British Foreign Secretary Ernest Bevin, unwilling to accept the creation of a Jewish state, referred the issue to the United Nations in February 1947: “We really cannot make two viable states out of Palestine, however we may try. We can make one viable state, and, so far as I can see, or as far as any student of the map can see, the only thing we could do would be to transfer the rest to one of the Arab states, but I ask what trouble is that going to cause in the whole of the Arab world.”
In September 1947, the United Nations Special Commission on Palestine recommended the partition of Palestine into two states, one Jewish and one Arab, with Jerusalem placed under international control.
Britain, rejecting the recommendations and refusing to accept responsibility for their implementation, tried to bully the smaller members of the UN to reject a Jewish state, warning of an Arab oil embargo and Arab violence, and claiming that the Jews would become Soviet agents in the Middle East. While the Zionists accepted the UNSCOP recommendations, the Arabs rejected them with contempt. The Grand Mufti in Egypt warned of bloodshed: “We shall be fighting on our own ground and shall be supported by not only 70,000,000 Arabs around us, but also by 400,000,000 Muslims.” An Arab war plan, involving the armies of all Arab states, was drawn up to destroy the Jewish state.
Desperate to find an Arab voice of moderation, Golda Meyerson of the Jewish Agency met King Abdullah of Trans-Jordan in November 1947. Abdullah raised the prospect of establishing “an independent Hebrew republic in part of Palestine within a Transjordanian state.” This was rejected by Meyerson. Inquiring how the Jews would react to a Jordanian invasion of the Arab parts of Palestine, Meyerson replied: “We will view it with favour, provided it will not obstruct the establishment of our state, will not trigger a confrontation with our forces, and will be accompanied by a declaration that the occupation is solely designed to preserve law and order and keep the peace” until the United Nations is able to establish a state in these territories. Abdullah, however, had his own agenda. He wanted the Arabic parts of Palestine for his kingdom.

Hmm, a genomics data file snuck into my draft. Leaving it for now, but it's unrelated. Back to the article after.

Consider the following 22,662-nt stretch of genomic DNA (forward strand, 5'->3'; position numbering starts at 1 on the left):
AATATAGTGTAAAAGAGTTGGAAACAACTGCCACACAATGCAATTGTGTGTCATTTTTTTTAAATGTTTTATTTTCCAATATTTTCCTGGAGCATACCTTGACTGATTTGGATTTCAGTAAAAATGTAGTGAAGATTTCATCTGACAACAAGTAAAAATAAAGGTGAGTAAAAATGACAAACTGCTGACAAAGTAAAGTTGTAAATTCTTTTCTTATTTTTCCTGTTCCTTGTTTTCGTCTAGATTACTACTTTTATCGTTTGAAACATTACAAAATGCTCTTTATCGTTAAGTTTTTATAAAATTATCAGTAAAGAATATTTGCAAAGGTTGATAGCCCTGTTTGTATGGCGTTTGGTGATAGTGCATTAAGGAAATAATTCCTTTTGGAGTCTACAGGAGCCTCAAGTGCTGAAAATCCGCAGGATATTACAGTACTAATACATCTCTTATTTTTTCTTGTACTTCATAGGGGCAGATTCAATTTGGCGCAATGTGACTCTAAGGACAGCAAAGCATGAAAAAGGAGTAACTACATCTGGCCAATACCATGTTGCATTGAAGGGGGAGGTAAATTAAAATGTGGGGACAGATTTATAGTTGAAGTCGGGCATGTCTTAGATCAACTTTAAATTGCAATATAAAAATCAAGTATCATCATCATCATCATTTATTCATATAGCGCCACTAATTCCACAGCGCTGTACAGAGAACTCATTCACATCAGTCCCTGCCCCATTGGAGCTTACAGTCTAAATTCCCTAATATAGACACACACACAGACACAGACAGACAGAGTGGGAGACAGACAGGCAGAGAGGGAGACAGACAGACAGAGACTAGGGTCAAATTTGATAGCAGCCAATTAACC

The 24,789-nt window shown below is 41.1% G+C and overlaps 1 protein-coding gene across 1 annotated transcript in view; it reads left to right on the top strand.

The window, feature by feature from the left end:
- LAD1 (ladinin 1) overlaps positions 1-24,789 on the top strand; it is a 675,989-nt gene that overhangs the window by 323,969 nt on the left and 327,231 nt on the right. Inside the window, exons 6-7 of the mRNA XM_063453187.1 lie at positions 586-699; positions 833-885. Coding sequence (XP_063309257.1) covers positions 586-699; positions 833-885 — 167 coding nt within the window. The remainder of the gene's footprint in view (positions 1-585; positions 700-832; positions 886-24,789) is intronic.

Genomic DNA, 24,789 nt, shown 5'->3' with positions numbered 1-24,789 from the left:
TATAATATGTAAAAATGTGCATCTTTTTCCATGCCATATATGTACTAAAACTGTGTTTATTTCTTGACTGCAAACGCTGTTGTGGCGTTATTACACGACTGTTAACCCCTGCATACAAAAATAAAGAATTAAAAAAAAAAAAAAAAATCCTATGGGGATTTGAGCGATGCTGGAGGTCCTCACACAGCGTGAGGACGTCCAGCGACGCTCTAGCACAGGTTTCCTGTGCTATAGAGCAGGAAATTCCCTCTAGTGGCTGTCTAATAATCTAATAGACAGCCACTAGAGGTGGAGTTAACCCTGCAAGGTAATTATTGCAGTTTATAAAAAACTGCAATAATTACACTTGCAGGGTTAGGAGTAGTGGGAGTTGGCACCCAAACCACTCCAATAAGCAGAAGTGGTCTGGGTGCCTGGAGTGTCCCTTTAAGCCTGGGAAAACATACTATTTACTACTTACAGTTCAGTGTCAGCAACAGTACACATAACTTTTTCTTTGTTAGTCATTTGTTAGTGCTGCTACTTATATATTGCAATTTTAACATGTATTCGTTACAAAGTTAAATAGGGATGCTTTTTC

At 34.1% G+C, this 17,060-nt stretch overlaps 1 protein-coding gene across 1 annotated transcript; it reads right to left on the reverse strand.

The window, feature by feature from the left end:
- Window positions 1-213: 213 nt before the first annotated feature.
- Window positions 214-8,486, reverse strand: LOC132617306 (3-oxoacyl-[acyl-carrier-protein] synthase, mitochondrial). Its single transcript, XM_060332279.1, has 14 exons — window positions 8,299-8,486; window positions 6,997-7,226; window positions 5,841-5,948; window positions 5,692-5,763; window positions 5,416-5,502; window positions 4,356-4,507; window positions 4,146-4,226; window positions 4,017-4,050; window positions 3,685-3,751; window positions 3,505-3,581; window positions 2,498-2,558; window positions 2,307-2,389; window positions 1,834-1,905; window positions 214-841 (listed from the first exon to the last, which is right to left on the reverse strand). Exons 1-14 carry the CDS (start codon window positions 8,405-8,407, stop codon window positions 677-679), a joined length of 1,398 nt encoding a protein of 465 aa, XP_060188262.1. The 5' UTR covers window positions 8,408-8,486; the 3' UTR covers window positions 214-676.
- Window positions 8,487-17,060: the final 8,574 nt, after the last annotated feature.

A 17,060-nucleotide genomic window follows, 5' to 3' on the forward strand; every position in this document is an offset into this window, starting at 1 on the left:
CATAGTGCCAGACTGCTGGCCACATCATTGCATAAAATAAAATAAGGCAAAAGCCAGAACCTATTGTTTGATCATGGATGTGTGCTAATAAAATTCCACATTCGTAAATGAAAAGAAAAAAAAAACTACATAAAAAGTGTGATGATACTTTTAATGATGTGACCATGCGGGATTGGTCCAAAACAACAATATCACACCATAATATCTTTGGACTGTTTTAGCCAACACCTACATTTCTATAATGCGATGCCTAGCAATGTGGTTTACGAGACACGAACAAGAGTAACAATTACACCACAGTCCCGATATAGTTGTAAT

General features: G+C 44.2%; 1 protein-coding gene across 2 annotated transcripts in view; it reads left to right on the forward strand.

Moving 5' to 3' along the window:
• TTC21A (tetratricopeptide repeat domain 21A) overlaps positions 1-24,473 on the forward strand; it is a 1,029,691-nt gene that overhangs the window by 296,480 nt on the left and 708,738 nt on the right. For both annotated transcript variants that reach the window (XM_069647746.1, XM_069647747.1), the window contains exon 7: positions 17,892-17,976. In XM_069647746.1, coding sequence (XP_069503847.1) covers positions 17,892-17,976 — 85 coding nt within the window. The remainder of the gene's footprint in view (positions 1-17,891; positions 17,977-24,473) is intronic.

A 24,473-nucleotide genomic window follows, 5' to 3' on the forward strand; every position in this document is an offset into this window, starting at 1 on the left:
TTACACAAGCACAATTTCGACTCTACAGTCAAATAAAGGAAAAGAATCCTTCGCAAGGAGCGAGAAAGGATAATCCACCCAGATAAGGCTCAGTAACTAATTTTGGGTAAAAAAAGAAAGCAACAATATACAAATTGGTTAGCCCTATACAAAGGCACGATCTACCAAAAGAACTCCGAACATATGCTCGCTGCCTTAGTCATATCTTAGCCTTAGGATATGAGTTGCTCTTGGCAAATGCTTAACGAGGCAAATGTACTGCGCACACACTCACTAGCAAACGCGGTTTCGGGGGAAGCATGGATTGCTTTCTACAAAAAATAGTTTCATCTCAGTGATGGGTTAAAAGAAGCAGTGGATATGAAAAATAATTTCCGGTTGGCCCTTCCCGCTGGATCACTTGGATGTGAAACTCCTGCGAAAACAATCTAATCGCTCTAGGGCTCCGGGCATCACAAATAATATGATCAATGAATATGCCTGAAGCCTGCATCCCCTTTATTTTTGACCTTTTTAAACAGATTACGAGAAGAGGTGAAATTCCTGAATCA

As the United Nations vote on the partition plan approached, the Grand Mufti, determined to start a war against the Jews, began to consolidate his control over the Palestinian Arabs. On November 29, 1947, the General Assembly of the UN voted for the partition of Palestine into Jewish and Arab states, placing Jerusalem under international control. Britain abstained.